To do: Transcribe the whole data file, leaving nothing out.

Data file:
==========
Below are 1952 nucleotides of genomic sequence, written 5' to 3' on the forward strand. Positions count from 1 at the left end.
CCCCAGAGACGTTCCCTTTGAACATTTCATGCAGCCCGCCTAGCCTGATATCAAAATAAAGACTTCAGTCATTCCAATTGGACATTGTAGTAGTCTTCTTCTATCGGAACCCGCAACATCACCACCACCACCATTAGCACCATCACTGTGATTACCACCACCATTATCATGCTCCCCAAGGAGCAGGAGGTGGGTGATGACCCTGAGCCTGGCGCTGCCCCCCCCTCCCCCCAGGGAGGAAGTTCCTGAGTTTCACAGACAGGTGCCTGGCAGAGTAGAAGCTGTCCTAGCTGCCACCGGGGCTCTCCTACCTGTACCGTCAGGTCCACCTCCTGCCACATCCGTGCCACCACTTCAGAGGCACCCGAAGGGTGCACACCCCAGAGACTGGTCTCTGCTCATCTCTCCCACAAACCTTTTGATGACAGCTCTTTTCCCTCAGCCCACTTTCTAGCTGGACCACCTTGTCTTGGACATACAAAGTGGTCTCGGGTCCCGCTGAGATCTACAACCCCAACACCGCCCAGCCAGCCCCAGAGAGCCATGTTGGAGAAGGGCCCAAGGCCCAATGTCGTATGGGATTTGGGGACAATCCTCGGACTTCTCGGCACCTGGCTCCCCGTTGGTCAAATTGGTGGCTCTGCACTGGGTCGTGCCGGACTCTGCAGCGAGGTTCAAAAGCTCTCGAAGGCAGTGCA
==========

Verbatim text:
Below are 1952 nucleotides of genomic sequence, written 5' to 3' on the forward strand. Positions count from 1 at the left end.
CCCCAGAGACGTTCCCTTTGAACATTTCATGCAGCCCGCCTAGCCTGATATCAAAATAAAGACTTCAGTCATTCCAATTGGACATTGTAGTAGTCTTCTTCTATCGGAACCCGCAACATCACCACCACCACCATTAGCACCATCACTGTGATTACCACCACCATTATCATGCTCCCCAAGGAGCAGGAGGTGGGTGATGACCCTGAGCCTGGCGCTGCCCCCCCCTCCCCCCAGGGAGGAAGTTCCTGAGTTTCACAGACAGGTGCCTGGCAGAGTAGAAGCTGTCCTAGCTGCCACCGGGGCTCTCCTACCTGTACCGTCAGGTCCACCTCCTGCCACATCCGTGCCACCACTTCAGAGGCACCCGAAGGGTGCACACCCCAGAGACTGGTCTCTGCTCATCTCTCCCACAAACCTTTTGATGACAGCTCTTTTCCCTCAGCCCACTTTCTAGCTGGACCACCTTGTCTTGGACATACAAAGTGGTCTCGGGTCCCGCTGAGATCTACAACCCCAACACCGCCCAGCCAGCCCCAGAGAGCCATGTTGGAGAAGGGCCCAAGGCCCAATGTCGTATGGGATTTGGGGACAATCCTCGGACTTCTCGGCACCTGGCTCCCCGTTGGTCAAATTGGTGGCTCTGCACTGGGTCGTGCCGGACTCTGCAGCGAGGTTCAAAAGCTCTCGAAGGCAGTGCA